When we are not face-to-face with each other in real rooms, we can lose people’s attention very easily. Participants drift away mentally – and who knows what happens when the camera is turned off? So the quality of input drops and the work suffers. Yet there are really simple ways to engage and sustain people’s attention on a topic…
One of my colleagues was preparing to facilitate a corporate event for 200 or so people in a conference room, and she was worried.
She wanted to lead them through a physical activity in random pairs, in which the partners would alternate a count to 3. It’s a classic improvisational warm-up activity designed to generate experiences of connection…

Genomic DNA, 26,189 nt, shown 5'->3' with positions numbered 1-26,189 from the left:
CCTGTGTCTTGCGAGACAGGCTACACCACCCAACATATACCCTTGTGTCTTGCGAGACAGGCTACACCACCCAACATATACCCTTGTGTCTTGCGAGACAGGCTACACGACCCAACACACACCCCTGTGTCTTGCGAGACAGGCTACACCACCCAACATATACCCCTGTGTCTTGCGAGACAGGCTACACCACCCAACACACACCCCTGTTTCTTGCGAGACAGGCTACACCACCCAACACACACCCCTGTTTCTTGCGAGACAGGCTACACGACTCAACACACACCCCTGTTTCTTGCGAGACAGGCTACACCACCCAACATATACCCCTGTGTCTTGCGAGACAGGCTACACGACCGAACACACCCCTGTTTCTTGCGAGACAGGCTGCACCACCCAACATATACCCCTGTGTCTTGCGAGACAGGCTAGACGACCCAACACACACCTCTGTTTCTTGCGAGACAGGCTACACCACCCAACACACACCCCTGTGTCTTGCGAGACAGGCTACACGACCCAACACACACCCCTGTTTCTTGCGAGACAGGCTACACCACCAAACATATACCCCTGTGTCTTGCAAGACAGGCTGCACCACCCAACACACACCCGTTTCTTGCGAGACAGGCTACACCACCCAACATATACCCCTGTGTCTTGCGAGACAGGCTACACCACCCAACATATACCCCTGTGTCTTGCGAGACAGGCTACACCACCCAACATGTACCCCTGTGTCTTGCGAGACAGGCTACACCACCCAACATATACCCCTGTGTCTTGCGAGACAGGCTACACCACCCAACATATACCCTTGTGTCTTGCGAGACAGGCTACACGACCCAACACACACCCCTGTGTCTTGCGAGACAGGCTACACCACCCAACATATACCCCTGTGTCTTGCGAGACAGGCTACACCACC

Your team has been working hard in a difficult and novel working environment, and you’d like to reward them for their efforts.
In your next online team meeting you want to involve them in deciding on a treat. You ask them for ideas: ‘What would everyone like to do? How can we spend our budget?’
Too many face-to-face meetings, workshops and conferences are bitterly disappointing. Poorly structured, ineptly hosted and devoid of either energy or results, they leave you wondering why the event took place at all.
And, particularly since the arrival of Covid, the same is true of online events.
Of course, we do know why these events take place.